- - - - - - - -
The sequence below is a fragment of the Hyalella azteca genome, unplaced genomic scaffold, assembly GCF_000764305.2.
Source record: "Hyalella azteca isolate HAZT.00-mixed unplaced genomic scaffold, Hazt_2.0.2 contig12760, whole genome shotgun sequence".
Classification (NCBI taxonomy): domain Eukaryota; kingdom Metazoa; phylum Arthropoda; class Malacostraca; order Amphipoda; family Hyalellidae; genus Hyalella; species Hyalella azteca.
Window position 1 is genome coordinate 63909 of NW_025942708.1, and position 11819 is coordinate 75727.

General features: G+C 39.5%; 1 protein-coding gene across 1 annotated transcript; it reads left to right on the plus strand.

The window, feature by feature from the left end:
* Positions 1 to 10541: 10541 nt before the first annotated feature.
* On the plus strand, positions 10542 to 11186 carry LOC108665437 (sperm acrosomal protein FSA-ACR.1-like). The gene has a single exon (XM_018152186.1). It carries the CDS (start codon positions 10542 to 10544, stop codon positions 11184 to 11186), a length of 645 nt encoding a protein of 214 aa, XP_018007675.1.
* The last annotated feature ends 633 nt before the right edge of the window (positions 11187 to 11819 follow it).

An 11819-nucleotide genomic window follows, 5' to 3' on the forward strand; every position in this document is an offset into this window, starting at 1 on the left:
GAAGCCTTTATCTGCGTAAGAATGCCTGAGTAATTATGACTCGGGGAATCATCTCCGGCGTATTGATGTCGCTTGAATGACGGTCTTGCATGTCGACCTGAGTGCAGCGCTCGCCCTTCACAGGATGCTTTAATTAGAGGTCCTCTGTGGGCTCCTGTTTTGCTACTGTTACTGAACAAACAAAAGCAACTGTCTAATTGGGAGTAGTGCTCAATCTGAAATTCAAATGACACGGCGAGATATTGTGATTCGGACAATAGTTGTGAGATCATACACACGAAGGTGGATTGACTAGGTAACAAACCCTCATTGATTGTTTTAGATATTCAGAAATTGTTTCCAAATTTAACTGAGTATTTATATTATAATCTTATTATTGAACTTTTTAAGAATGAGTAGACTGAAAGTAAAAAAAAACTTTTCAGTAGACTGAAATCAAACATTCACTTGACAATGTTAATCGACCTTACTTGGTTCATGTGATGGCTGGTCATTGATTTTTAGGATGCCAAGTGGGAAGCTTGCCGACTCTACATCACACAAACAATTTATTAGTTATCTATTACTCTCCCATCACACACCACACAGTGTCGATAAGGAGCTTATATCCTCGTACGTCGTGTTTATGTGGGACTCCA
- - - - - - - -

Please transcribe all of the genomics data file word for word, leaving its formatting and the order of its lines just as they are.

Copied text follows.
The sequence below is a fragment of the Hyalella azteca genome, unplaced genomic scaffold, assembly GCF_000764305.2.
Source record: "Hyalella azteca isolate HAZT.00-mixed unplaced genomic scaffold, Hazt_2.0.2 contig12760, whole genome shotgun sequence".
Classification (NCBI taxonomy): domain Eukaryota; kingdom Metazoa; phylum Arthropoda; class Malacostraca; order Amphipoda; family Hyalellidae; genus Hyalella; species Hyalella azteca.
Window position 1 is genome coordinate 63909 of NW_025942708.1, and position 11819 is coordinate 75727.

General features: G+C 39.5%; 1 protein-coding gene across 1 annotated transcript; it reads left to right on the plus strand.

The window, feature by feature from the left end:
* Positions 1 to 10541: 10541 nt before the first annotated feature.
* On the plus strand, positions 10542 to 11186 carry LOC108665437 (sperm acrosomal protein FSA-ACR.1-like). The gene has a single exon (XM_018152186.1). It carries the CDS (start codon positions 10542 to 10544, stop codon positions 11184 to 11186), a length of 645 nt encoding a protein of 214 aa, XP_018007675.1.
* The last annotated feature ends 633 nt before the right edge of the window (positions 11187 to 11819 follow it).

An 11819-nucleotide genomic window follows, 5' to 3' on the forward strand; every position in this document is an offset into this window, starting at 1 on the left:
GAAGCCTTTATCTGCGTAAGAATGCCTGAGTAATTATGACTCGGGGAATCATCTCCGGCGTATTGATGTCGCTTGAATGACGGTCTTGCATGTCGACCTGAGTGCAGCGCTCGCCCTTCACAGGATGCTTTAATTAGAGGTCCTCTGTGGGCTCCTGTTTTGCTACTGTTACTGAACAAACAAAAGCAACTGTCTAATTGGGAGTAGTGCTCAATCTGAAATTCAAATGACACGGCGAGATATTGTGATTCGGACAATAGTTGTGAGATCATACACACGAAGGTGGATTGACTAGGTAACAAACCCTCATTGATTGTTTTAGATATTCAGAAATTGTTTCCAAATTTAACTGAGTATTTATATTATAATCTTATTATTGAACTTTTTAAGAATGAGTAGACTGAAAGTAAAAAAAAACTTTTCAGTAGACTGAAATCAAACATTCACTTGACAATGTTAATCGACCTTACTTGGTTCATGTGATGGCTGGTCATTGATTTTTAGGATGCCAAGTGGGAAGCTTGCCGACTCTACATCACACAAACAATTTATTAGTTATCTATTACTCTCCCATCACACACCACACAGTGTCGATAAGGAGCTTATATCCTCGTACGTCGTGTTTATGTGGGACTCCA